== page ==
than ever. If you imagine for a moment your life as a
video game, you could consider exercise as a cheat code. But how can we get the best results with the
least amount of time invested? Like I said, high intensity aerobic exercise
is the best way to go. This involves running, jumping rope, anything
to get your heart rate up all the way to 80% of its maximum rate. It’s even better if the activity involves
some complex motor movements, and it’s not just putting one foot after the other. Good examples are tennis and dancing. Optimal daily dose of exercise seems to be
20 to 40 minutes in the morning. For some people the benefits last for the
whole day, but for the majority they seem to last about 2-4 hours. This is why it might be a better idea to break
it down in to smaller segments. So let’s say you do 20 minutes of your core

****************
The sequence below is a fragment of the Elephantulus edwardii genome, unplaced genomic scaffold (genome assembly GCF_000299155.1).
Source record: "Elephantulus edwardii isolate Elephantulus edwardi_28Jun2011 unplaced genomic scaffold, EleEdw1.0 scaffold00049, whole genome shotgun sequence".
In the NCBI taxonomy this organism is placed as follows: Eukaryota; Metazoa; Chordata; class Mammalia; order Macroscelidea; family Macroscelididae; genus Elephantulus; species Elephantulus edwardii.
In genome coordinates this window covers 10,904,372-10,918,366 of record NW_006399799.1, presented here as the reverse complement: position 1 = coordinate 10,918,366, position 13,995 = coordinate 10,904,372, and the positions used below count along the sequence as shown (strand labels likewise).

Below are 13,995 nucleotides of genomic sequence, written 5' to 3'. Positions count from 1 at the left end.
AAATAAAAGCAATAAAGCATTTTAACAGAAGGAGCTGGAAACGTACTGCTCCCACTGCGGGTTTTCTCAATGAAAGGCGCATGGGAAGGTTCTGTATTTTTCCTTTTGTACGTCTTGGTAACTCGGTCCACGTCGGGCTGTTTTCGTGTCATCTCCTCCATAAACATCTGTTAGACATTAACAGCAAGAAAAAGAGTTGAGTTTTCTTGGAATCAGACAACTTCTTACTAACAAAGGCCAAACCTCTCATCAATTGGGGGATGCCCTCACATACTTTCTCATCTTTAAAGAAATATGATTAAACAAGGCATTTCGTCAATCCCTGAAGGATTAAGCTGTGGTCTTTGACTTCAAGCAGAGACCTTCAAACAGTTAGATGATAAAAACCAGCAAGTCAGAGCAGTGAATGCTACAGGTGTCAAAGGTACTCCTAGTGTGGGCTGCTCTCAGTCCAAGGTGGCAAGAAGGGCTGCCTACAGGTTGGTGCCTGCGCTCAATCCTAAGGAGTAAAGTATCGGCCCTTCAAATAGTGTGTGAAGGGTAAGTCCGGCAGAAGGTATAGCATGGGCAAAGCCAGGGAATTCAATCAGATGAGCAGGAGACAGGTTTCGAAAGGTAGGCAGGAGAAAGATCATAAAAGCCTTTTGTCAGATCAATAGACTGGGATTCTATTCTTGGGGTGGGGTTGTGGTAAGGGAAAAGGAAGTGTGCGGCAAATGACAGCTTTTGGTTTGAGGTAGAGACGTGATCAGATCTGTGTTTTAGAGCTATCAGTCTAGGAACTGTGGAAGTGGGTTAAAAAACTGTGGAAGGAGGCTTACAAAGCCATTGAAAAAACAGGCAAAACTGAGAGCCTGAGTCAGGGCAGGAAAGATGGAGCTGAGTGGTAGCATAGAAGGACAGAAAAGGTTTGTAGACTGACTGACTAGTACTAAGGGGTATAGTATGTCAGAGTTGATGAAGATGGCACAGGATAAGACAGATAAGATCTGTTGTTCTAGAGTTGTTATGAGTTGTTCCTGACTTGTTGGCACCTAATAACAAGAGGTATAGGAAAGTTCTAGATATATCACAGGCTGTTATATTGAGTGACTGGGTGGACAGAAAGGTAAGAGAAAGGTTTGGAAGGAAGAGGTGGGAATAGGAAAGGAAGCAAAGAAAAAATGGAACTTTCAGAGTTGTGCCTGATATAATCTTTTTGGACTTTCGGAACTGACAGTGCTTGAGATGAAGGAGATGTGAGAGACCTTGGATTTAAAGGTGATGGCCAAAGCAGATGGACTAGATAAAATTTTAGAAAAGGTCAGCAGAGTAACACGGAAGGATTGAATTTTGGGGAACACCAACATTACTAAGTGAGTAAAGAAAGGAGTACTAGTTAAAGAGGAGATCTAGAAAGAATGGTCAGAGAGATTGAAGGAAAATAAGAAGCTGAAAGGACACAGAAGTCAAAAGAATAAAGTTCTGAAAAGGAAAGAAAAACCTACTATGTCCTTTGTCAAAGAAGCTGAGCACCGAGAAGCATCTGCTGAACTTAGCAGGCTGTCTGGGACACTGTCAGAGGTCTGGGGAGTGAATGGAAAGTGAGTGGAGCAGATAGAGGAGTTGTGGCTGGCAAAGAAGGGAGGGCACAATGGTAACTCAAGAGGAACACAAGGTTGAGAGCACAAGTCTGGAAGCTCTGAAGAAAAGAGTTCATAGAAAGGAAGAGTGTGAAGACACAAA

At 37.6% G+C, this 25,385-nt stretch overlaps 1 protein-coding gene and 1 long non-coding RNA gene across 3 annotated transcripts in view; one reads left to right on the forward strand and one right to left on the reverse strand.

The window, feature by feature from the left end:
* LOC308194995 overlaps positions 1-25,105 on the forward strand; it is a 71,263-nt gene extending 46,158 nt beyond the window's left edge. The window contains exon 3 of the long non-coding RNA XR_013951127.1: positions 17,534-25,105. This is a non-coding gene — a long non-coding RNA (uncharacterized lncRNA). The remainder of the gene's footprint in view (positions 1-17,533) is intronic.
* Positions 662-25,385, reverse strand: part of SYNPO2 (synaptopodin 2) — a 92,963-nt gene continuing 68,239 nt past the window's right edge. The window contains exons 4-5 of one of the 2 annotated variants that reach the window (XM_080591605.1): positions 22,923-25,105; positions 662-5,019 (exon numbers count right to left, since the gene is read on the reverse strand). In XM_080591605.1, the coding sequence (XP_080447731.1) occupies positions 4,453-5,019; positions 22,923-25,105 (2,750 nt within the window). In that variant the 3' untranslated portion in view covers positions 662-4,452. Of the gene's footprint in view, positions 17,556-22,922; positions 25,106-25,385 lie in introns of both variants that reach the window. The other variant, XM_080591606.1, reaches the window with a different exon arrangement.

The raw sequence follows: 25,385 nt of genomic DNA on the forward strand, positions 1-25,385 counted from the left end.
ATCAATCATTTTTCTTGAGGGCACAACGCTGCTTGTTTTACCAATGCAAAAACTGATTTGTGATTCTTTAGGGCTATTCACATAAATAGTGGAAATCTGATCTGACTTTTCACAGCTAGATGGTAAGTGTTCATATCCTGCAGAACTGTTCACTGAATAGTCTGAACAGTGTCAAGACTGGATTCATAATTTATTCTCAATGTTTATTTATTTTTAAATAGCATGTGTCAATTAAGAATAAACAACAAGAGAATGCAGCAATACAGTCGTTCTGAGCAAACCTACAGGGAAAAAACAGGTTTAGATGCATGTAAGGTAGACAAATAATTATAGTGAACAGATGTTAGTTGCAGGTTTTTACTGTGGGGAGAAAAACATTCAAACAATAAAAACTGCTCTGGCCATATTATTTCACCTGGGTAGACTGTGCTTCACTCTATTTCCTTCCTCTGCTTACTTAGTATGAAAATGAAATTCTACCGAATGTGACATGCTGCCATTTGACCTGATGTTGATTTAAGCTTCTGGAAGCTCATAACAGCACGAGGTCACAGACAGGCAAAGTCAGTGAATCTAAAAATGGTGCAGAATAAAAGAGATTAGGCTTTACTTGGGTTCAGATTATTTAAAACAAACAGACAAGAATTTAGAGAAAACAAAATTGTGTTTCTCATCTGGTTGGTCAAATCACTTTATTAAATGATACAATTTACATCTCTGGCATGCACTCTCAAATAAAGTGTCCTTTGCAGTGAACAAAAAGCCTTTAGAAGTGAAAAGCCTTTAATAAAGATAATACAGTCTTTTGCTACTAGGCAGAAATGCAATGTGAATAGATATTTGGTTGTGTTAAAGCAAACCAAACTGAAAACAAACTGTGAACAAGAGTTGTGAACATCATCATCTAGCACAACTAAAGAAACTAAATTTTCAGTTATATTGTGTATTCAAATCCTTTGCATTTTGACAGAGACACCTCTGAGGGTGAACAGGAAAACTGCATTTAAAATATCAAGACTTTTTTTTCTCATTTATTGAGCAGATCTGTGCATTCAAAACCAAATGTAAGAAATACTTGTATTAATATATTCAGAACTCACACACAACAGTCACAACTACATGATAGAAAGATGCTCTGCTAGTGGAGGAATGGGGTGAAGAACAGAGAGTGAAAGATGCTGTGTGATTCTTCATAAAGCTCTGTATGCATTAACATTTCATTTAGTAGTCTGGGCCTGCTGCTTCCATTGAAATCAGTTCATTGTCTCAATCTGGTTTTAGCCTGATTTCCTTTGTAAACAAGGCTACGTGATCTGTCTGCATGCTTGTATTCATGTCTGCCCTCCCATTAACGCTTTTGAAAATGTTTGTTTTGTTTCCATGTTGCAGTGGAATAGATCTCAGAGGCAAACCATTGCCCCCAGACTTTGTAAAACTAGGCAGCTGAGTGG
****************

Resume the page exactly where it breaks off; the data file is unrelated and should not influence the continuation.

exercise in the morning and then exercise 2 times for 5 minutes throughout the day. This way you can extend the benefits. If you currently live a more sedentary lifestyle
it’s better to slowly build up to those times. 40 minutes is just a recommendation and not
a requirement. It’s up to you to find your optimal dose,
depending on your schedule and personal needs. All of this information about the brain and
exercise was found in John Ratey’s book “Spark”. If you enjoyed the video and would like to
learn more about this topic, you should check out the book. I highly recommend it and I’ve left a link
for you in the description. After reading this book I’ve realized how
important exercise really is, and not just for the body, but for the brain as well. This is why I’ve made exercise a core habit
in my routine. Now when I wake up I always go for a run or
use a jump rope to get my heart rate up and prime myself for the day. I feel more energy, less stress and I can
tackle more information with less strain. I hope this video inspires you to do the same
and you make exercise a core part of your daily life. Thanks for watching and don’t stop improving
until you’ve become better than yesterday.

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Dennis Veasley